While Naomi meets erstwhile associates of the Arosteguys (a former student/lover, a doctor contemptuous of Naomi’s lack of education), Nathan has a brief affair with Molnár’s cancer patient, Dunja (whose post-surgery injuries are, to his eyes, “too sexy. In a fetishistic way […] too Helmut Newton”) and contracts an STD called Roiphe’s disease, which he then transfers to Naomi in the Hilton Amsterdam Airport Schiphol Hotel during a detached night of sex, nude photography, and bickering. From there, they shoot off again in different directions: she to Japan after Aristide Arosteguy, and he to Toronto after the original Dr Roiphe in an attempt to learn more about the disease. As Naomi and Nathan become more deeply entangled in the lives and psyches of their subjects, the story becomes ever stranger, involving a film director possibly working secretly in North Korea and sending secret messages through a film at Cannes, hearing aids with mysterious settings, 3-D printers used to print out scans of a deformed penis, apotemnophilia, French language trauma, and insects.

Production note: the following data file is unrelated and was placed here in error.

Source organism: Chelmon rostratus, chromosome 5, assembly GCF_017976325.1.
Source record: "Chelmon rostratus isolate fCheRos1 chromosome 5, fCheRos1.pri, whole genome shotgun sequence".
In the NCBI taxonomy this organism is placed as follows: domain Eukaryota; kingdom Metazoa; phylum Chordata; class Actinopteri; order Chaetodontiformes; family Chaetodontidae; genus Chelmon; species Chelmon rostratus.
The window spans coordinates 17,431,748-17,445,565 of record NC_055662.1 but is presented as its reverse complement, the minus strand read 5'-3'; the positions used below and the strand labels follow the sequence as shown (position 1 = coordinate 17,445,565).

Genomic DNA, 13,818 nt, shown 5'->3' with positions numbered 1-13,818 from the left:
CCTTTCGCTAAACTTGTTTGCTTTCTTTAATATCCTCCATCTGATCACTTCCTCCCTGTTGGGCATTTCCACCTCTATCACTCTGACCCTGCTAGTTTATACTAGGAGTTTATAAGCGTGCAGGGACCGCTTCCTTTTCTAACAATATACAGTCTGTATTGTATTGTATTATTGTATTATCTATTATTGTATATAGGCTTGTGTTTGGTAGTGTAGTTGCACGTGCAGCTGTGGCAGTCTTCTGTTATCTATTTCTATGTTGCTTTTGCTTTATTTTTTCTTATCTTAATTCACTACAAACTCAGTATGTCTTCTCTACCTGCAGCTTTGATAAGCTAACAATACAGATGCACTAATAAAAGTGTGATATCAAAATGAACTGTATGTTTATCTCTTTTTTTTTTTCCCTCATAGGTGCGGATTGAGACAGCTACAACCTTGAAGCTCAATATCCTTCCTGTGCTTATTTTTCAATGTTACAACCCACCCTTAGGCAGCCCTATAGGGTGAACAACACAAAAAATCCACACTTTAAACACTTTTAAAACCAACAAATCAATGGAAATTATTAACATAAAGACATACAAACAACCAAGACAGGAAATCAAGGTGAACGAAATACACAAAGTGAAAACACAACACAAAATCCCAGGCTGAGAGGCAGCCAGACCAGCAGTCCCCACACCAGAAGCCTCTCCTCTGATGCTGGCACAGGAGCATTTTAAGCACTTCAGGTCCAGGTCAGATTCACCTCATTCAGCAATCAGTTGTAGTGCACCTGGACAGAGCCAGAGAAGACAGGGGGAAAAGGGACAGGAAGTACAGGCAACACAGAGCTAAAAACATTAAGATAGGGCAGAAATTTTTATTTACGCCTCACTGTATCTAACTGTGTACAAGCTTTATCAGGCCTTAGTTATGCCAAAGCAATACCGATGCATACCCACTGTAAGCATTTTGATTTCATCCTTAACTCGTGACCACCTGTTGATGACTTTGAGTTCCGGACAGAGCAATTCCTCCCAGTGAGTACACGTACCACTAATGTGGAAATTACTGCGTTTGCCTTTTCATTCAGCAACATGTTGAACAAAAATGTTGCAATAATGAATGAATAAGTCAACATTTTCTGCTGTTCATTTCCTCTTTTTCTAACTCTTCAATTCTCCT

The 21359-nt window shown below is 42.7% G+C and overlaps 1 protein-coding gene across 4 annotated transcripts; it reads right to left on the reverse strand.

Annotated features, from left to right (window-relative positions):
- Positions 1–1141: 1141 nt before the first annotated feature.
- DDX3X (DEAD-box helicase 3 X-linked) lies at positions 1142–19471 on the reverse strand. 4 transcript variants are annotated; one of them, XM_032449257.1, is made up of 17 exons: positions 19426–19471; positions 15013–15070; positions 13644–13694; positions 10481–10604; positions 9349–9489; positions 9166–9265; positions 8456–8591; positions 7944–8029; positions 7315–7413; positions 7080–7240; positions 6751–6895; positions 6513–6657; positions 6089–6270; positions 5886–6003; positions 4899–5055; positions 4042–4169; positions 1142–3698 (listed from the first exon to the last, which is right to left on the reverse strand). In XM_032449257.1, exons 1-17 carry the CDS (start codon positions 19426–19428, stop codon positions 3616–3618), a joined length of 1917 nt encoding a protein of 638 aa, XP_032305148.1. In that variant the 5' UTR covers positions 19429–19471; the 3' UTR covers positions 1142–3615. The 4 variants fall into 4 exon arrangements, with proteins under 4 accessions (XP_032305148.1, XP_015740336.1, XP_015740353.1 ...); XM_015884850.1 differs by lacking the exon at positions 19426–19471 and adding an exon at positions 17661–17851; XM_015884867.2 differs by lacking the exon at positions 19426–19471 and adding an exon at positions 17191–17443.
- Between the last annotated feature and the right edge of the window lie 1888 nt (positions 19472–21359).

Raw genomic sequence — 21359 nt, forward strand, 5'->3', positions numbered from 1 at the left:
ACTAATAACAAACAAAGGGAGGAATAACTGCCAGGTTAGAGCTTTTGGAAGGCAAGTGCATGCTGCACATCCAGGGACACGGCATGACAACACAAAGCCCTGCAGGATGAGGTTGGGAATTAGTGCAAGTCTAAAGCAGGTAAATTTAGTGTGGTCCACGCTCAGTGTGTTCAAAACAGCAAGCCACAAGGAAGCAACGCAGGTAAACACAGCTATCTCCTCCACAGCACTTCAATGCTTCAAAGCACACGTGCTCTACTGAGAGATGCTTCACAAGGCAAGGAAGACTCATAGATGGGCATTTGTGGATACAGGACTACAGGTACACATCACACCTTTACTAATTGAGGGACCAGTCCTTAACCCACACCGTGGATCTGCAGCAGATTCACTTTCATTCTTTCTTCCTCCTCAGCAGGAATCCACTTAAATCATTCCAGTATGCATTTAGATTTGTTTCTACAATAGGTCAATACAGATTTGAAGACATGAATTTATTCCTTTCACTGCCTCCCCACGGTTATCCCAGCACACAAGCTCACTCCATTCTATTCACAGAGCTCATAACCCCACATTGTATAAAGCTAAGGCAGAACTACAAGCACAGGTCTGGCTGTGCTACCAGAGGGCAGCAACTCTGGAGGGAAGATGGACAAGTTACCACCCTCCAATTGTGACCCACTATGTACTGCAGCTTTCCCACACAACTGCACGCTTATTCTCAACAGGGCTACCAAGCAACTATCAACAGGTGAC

All in a day’s work for David Cronenberg, you might say. In fact, so much of it exactly what you would expect from him—especially if your ideas of his films are shaped largely by his earlier work; pre-M. Butterfly, to put an arbitrary stake in the ground—that you occasionally wonder if he’s not deliberately sending himself up. There’s a scene where Molnár asks Nathan for the photos he’s taking of the patient’s breasts, each with “a dozen clear plastic wire-like tubes running into it, making it look like an umbrella that had been popped inside out by a strong wind”, so that Molnár can hang the pictures in the restaurant he owns. Dr Roiphe’s daughter, Chase, engages in one of the most unpleasant forms of self-mutilation I’ve ever seen described (it involves nail clippers and a child’s plastic dinner set). Hervé, the former student and lover of the Arosteguys, is afflicted with Peyronie’s disease, which involves “the mysterious growth of a hard, inelastic fibrous plaque along one side of the penis just under the skin, causing it to bend alarmingly when erect”; this abnormality turns out to be one of the things the Arosteguys found most sexually appealing about him.